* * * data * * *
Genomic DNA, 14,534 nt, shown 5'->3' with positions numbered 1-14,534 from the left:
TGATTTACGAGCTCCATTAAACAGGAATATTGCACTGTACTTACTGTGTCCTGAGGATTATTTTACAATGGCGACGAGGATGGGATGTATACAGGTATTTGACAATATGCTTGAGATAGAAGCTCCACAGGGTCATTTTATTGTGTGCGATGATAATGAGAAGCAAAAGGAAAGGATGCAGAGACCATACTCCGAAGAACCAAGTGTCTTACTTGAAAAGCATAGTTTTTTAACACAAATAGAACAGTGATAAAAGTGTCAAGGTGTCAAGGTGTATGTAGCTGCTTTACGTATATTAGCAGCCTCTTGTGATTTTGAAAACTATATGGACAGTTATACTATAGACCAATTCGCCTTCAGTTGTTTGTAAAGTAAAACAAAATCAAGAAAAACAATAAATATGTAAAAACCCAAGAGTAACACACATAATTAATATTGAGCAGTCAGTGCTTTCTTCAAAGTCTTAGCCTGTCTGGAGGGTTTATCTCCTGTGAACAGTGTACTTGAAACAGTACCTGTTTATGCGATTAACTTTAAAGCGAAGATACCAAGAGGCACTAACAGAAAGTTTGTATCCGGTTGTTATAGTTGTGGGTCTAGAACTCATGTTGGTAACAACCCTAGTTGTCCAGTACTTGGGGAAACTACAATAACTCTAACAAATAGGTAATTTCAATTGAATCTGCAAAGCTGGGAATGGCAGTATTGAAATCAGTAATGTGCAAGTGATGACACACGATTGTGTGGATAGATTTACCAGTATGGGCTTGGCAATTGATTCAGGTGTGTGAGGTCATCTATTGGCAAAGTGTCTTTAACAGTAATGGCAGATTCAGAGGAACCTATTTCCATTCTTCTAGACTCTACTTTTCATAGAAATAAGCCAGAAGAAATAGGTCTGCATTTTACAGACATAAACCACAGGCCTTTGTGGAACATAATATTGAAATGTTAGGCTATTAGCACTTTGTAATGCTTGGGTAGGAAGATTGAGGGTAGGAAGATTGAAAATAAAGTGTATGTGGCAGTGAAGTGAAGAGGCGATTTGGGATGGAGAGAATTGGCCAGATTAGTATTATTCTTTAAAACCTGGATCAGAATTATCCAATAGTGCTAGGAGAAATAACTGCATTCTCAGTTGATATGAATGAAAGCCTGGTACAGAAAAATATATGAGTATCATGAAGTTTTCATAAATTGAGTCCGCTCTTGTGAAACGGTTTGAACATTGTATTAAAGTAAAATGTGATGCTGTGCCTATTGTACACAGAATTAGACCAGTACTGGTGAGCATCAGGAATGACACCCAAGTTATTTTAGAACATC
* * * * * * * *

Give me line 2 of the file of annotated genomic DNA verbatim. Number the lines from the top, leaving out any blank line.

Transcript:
TGATTTACGAGCTCCATTAAACAGGAATATTGCACTGTACTTACTGTGTCCTGAGGATTATTTTACAATGGCGACGAGGATGGGATGTATACAGGTATTTGACAATATGCTTGAGATAGAAGCTCCACAGGGTCATTTTATTGTGTGCGATGATAATGAGAAGCAAAAGGAAAGGATGCAGAGACCATACTCCGAAGAACCAAGTGTCTTACTTGAAAAGCATAGTTTTTTAACACAAATAGAACAGTGATAAAAGTGTCAAGGTGTCAAGGTGTATGTAGCTGCTTTACGTATATTAGCAGCCTCTTGTGATTTTGAAAACTATATGGACAGTTATACTATAGACCAATTCGCCTTCAGTTGTTTGTAAAGTAAAACAAAATCAAGAAAAACAATAAATATGTAAAAACCCAAGAGTAACACACATAATTAATATTGAGCAGTCAGTGCTTTCTTCAAAGTCTTAGCCTGTCTGGAGGGTTTATCTCCTGTGAACAGTGTACTTGAAACAGTACCTGTTTATGCGATTAACTTTAAAGCGAAGATACCAAGAGGCACTAACAGAAAGTTTGTATCCGGTTGTTATAGTTGTGGGTCTAGAACTCATGTTGGTAACAACCCTAGTTGTCCAGTACTTGGGGAAACTACAATAACTCTAACAAATAGGTAATTTCAATTGAATCTGCAAAGCTGGGAATGGCAGTATTGAAATCAGTAATGTGCAAGTGATGACACACGATTGTGTGGATAGATTTACCAGTATGGGCTTGGCAATTGATTCAGGTGTGTGAGGTCATCTATTGGCAAAGTGTCTTTAACAGTAATGGCAGATTCAGAGGAACCTATTTCCATTCTTCTAGACTCTACTTTTCATAGAAATAAGCCAGAAGAAATAGGTCTGCATTTTACAGACATAAACCACAGGCCTTTGTGGAACATAATATTGAAATGTTAGGCTATTAGCACTTTGTAATGCTTGGGTAGGAAGATTGAGGGTAGGAAGATTGAAAATAAAGTGTATGTGGCAGTGAAGTGAAGAGGCGATTTGGGATGGAGAGAATTGGCCAGATTAGTATTATTCTTTAAAACCTGGATCAGAATTATCCAATAGTGCTAGGAGAAATAACTGCATTCTCAGTTGATATGAATGAAAGCCTGGTACAGAAAAATATATGAGTATCATGAAGTTTTCATAAATTGAGTCCGCTCTTGTGAAACGGTTTGAACATTGTATTAAAGTAAAATGTGATGCTGTGCCTATTGTACACAGAATTAGACCAGTACTGGTGAGCATCAGGAATGACACCCAAGTTATTTTAGAACATC